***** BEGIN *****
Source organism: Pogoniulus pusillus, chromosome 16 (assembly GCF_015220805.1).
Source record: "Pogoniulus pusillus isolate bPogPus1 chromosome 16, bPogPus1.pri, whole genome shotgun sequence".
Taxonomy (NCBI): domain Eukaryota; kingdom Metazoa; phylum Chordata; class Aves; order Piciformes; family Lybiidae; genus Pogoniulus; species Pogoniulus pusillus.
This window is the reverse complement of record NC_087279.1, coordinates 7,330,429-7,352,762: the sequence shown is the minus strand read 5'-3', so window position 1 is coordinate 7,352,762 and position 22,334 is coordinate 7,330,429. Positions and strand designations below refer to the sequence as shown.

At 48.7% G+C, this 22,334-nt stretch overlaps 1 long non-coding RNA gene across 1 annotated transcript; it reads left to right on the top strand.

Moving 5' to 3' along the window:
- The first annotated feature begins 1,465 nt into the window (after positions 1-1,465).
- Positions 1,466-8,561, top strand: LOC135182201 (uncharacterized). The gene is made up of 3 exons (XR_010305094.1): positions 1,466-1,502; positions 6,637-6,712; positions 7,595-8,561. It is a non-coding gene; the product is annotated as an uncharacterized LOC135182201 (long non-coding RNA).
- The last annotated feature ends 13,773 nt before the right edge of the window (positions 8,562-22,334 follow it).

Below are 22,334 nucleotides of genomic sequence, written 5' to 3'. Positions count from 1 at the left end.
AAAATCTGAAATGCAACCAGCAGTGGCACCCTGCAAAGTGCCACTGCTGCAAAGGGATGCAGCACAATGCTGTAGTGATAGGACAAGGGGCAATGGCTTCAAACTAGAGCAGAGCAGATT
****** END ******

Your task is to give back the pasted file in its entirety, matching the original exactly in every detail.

Source organism: Pogoniulus pusillus, chromosome 16 (assembly GCF_015220805.1).
Source record: "Pogoniulus pusillus isolate bPogPus1 chromosome 16, bPogPus1.pri, whole genome shotgun sequence".
Taxonomy (NCBI): domain Eukaryota; kingdom Metazoa; phylum Chordata; class Aves; order Piciformes; family Lybiidae; genus Pogoniulus; species Pogoniulus pusillus.
This window is the reverse complement of record NC_087279.1, coordinates 7,330,429-7,352,762: the sequence shown is the minus strand read 5'-3', so window position 1 is coordinate 7,352,762 and position 22,334 is coordinate 7,330,429. Positions and strand designations below refer to the sequence as shown.

At 48.7% G+C, this 22,334-nt stretch overlaps 1 long non-coding RNA gene across 1 annotated transcript; it reads left to right on the top strand.

Moving 5' to 3' along the window:
- The first annotated feature begins 1,465 nt into the window (after positions 1-1,465).
- Positions 1,466-8,561, top strand: LOC135182201 (uncharacterized). The gene is made up of 3 exons (XR_010305094.1): positions 1,466-1,502; positions 6,637-6,712; positions 7,595-8,561. It is a non-coding gene; the product is annotated as an uncharacterized LOC135182201 (long non-coding RNA).
- The last annotated feature ends 13,773 nt before the right edge of the window (positions 8,562-22,334 follow it).

Below are 22,334 nucleotides of genomic sequence, written 5' to 3'. Positions count from 1 at the left end.
AAAATCTGAAATGCAACCAGCAGTGGCACCCTGCAAAGTGCCACTGCTGCAAAGGGATGCAGCACAATGCTGTAGTGATAGGACAAGGGGCAATGGCTTCAAACTAGAGCAGAGCAGATT